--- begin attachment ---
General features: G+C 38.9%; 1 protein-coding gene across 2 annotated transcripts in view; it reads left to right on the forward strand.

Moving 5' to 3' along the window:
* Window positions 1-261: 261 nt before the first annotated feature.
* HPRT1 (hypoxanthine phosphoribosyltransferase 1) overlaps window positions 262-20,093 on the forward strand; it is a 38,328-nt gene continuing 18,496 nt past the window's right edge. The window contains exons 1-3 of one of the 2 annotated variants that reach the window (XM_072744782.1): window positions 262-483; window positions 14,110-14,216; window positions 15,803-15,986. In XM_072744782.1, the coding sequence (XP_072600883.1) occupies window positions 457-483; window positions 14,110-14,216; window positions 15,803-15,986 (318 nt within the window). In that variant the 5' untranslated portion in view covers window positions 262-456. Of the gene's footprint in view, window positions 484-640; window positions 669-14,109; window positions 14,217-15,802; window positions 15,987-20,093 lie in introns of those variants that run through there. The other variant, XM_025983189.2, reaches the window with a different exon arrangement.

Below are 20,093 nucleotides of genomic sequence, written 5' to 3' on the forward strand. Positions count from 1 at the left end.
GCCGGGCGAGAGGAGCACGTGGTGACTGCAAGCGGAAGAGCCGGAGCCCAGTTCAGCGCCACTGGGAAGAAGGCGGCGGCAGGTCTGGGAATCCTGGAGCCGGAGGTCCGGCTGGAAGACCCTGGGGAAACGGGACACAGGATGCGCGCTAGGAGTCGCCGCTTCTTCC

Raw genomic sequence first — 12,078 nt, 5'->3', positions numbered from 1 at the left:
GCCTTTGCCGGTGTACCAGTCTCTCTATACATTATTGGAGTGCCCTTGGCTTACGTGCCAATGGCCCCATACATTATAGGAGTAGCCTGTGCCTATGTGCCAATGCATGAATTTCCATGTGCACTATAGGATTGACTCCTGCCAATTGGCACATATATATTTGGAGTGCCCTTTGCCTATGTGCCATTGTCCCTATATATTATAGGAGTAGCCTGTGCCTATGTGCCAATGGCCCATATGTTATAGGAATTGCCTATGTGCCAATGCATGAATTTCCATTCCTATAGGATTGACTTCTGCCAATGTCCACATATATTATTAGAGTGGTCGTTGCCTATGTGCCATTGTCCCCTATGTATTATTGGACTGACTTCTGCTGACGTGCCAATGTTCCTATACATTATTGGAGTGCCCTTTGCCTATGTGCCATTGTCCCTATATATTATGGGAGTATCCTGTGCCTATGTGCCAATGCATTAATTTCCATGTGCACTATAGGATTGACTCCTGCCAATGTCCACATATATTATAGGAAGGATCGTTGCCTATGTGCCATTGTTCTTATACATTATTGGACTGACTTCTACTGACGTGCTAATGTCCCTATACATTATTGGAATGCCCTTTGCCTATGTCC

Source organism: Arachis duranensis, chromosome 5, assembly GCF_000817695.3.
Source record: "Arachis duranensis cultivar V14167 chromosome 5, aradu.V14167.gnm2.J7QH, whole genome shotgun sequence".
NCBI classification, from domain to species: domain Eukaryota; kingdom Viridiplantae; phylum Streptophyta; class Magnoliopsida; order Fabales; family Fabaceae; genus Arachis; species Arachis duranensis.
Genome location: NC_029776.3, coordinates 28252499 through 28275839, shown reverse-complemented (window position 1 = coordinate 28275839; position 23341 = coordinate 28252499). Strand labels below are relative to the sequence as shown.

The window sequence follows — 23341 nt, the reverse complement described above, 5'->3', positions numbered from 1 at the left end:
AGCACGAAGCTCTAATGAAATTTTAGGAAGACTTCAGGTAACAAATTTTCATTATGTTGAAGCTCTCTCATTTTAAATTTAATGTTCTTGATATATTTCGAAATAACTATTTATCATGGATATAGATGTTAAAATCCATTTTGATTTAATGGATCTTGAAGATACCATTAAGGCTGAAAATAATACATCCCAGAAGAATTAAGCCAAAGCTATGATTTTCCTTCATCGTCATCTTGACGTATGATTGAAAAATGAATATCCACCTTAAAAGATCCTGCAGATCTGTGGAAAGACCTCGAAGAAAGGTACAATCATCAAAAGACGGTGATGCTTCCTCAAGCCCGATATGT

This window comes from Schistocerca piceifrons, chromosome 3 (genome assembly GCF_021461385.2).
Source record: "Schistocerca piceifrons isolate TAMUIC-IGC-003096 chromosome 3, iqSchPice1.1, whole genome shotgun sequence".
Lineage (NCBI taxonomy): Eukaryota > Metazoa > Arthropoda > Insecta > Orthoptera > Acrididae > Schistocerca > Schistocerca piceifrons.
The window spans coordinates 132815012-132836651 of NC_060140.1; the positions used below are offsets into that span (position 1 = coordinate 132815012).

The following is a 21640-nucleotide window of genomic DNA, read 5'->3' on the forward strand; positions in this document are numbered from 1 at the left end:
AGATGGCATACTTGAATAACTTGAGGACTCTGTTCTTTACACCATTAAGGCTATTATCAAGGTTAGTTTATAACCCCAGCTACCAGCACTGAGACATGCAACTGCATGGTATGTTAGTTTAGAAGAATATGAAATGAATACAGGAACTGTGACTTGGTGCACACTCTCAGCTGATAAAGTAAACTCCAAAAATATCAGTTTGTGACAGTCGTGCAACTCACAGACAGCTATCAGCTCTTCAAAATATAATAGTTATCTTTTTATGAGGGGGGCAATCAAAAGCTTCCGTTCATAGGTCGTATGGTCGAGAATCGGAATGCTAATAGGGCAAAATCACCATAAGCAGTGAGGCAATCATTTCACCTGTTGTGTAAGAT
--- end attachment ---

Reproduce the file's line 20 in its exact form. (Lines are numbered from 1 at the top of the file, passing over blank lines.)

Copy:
AGATGGCATACTTGAATAACTTGAGGACTCTGTTCTTTACACCATTAAGGCTATTATCAAGGTTAGTTTATAACCCCAGCTACCAGCACTGAGACATGCAACTGCATGGTATGTTAGTTTAGAAGAATATGAAATGAATACAGGAACTGTGACTTGGTGCACACTCTCAGCTGATAAAGTAAACTCCAAAAATATCAGTTTGTGACAGTCGTGCAACTCACAGACAGCTATCAGCTCTTCAAAATATAATAGTTATCTTTTTATGAGGGGGGCAATCAAAAGCTTCCGTTCATAGGTCGTATGGTCGAGAATCGGAATGCTAATAGGGCAAAATCACCATAAGCAGTGAGGCAATCATTTCACCTGTTGTGTAAGAT